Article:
Volunteer with Jesuit Volunteers

Jesuit Volunteers in the South are situated across five states. In a variety of placements, Jesuit volunteers serve large African American populations in Tennessee, Georgia, Alabama and Louisiana, and primarily the Mexican-American community in Texas. New immigrants from Latin America, Asia and Africa arrive in the region every year and contribute to the evolving complexion of the South.
Southerners are statistically the most "churched" of Americans and-many say-the most hospitable. The region encompasses the Southern Appalachian and Ozark Mountains; the swamp, bottom land and beaches of the Gulf Coast; and the great plains, hill country and deserts of Texas. After World War II, people from other regions in the U.S. were attracted to the South by the lower cost of living, the warmer climate and an increase in job opportunities, particularly in the oil industry. Entrenched racial inequality characterized the South (and much of the rest of the country) until black Southerners organized the Civil Rights Movement in the 1960s and challenged the Jim Crowe system.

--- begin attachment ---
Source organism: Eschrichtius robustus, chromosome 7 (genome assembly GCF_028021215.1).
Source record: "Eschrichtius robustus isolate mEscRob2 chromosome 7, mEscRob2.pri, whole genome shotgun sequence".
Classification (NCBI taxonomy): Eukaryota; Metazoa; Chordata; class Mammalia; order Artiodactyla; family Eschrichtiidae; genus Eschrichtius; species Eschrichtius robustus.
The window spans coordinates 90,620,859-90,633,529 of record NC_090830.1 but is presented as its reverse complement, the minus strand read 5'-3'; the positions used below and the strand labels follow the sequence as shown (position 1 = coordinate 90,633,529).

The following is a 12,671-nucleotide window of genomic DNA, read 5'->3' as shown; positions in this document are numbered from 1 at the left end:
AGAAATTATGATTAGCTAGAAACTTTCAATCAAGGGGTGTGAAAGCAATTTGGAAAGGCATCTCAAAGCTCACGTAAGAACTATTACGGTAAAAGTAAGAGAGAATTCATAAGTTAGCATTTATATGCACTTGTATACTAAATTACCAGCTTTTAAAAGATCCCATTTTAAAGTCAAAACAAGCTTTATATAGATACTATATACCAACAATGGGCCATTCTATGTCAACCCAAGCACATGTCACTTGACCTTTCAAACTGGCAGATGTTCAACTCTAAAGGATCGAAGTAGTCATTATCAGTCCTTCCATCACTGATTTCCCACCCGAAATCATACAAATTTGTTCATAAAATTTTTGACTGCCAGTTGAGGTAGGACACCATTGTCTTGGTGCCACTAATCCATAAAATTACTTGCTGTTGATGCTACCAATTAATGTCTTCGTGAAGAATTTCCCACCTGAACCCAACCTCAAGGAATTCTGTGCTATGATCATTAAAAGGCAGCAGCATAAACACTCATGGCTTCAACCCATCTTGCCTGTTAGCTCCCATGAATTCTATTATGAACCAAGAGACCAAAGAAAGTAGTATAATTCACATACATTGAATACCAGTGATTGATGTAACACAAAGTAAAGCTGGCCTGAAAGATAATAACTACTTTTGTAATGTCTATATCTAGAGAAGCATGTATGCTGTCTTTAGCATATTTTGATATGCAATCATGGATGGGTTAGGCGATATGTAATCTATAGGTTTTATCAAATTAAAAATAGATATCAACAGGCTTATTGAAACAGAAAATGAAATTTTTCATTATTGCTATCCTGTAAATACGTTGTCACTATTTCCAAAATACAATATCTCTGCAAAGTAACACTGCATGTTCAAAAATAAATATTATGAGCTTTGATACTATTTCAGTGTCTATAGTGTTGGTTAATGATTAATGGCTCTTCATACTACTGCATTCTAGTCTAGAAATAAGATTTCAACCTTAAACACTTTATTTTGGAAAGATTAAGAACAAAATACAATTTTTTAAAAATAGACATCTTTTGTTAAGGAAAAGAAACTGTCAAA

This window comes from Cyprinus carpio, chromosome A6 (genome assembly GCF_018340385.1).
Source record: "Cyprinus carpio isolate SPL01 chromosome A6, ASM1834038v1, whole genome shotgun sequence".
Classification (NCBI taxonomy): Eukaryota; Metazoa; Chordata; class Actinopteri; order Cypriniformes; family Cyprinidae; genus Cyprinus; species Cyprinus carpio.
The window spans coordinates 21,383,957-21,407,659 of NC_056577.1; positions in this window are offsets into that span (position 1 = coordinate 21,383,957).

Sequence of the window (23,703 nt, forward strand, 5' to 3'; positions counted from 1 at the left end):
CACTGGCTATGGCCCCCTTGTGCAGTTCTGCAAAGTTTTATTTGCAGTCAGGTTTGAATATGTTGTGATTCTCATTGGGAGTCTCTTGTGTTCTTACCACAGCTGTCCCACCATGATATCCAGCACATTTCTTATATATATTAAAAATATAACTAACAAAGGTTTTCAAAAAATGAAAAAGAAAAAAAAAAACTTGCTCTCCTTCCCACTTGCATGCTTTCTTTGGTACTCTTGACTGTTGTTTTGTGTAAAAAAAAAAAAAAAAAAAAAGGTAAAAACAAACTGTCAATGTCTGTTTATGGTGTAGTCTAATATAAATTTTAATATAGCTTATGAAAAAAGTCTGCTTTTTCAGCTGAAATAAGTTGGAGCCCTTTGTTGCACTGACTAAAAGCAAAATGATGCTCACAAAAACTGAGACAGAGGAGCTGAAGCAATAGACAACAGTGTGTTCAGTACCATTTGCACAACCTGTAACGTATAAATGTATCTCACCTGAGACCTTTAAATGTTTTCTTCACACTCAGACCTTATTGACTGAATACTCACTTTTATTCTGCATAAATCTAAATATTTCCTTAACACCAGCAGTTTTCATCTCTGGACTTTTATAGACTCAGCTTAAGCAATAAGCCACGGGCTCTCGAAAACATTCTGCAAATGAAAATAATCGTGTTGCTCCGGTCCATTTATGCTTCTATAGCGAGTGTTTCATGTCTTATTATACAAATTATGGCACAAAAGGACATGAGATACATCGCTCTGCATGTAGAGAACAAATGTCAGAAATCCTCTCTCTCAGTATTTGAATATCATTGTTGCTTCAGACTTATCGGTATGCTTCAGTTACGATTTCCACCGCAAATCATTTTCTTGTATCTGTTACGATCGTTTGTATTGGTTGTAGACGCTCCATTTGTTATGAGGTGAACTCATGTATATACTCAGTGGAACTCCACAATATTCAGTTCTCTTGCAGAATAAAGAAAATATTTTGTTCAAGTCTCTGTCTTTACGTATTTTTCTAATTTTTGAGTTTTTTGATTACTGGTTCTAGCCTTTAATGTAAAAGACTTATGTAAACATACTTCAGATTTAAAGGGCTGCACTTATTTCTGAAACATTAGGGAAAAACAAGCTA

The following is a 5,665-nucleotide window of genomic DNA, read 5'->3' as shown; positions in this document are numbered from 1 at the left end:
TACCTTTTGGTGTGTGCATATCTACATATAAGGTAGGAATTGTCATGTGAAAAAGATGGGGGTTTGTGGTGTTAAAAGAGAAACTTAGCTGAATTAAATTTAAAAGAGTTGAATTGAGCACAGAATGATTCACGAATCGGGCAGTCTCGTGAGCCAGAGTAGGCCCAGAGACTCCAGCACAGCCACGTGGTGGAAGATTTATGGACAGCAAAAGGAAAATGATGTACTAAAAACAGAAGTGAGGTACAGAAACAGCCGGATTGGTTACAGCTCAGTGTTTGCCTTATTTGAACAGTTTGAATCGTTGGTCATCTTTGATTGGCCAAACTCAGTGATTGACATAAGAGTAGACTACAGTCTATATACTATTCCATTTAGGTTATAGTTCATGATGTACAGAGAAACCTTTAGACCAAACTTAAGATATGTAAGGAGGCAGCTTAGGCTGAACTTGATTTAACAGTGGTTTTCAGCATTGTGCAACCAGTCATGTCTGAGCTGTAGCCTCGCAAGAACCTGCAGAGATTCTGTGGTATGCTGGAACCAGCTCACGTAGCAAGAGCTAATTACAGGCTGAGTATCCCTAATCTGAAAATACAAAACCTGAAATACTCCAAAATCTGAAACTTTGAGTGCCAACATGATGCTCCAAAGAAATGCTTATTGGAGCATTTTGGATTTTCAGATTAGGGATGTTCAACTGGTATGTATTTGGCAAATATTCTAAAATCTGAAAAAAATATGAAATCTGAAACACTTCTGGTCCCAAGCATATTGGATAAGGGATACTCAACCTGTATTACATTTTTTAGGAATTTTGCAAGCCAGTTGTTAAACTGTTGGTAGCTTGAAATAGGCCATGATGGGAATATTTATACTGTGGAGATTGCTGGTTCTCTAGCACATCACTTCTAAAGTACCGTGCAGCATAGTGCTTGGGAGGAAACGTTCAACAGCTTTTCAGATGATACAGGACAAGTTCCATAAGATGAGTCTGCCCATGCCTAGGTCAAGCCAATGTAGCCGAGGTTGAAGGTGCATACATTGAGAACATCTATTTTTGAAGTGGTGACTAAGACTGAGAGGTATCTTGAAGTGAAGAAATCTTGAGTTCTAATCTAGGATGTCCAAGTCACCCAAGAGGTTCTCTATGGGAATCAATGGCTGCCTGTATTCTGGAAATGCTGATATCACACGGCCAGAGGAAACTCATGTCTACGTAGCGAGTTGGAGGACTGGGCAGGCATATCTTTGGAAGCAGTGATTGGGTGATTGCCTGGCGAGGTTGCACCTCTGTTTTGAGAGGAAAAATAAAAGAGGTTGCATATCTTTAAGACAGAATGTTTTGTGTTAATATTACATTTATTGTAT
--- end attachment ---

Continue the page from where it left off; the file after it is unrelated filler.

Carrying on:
Today, per-capita incomes remain lower than the American average and the men, women and children who are poor continue to face crises in housing, education, health care, and criminal justice. Typically characterized as the "Bible Belt," the South is home to significant justice movements, including the Coalition to Abolish the Death Penalty, pioneered by Sr. Helen Prejean in New Orleans, and the SOA watch, which leads efforts to close the School of the Americas in Ft. Benning, Georgia. more
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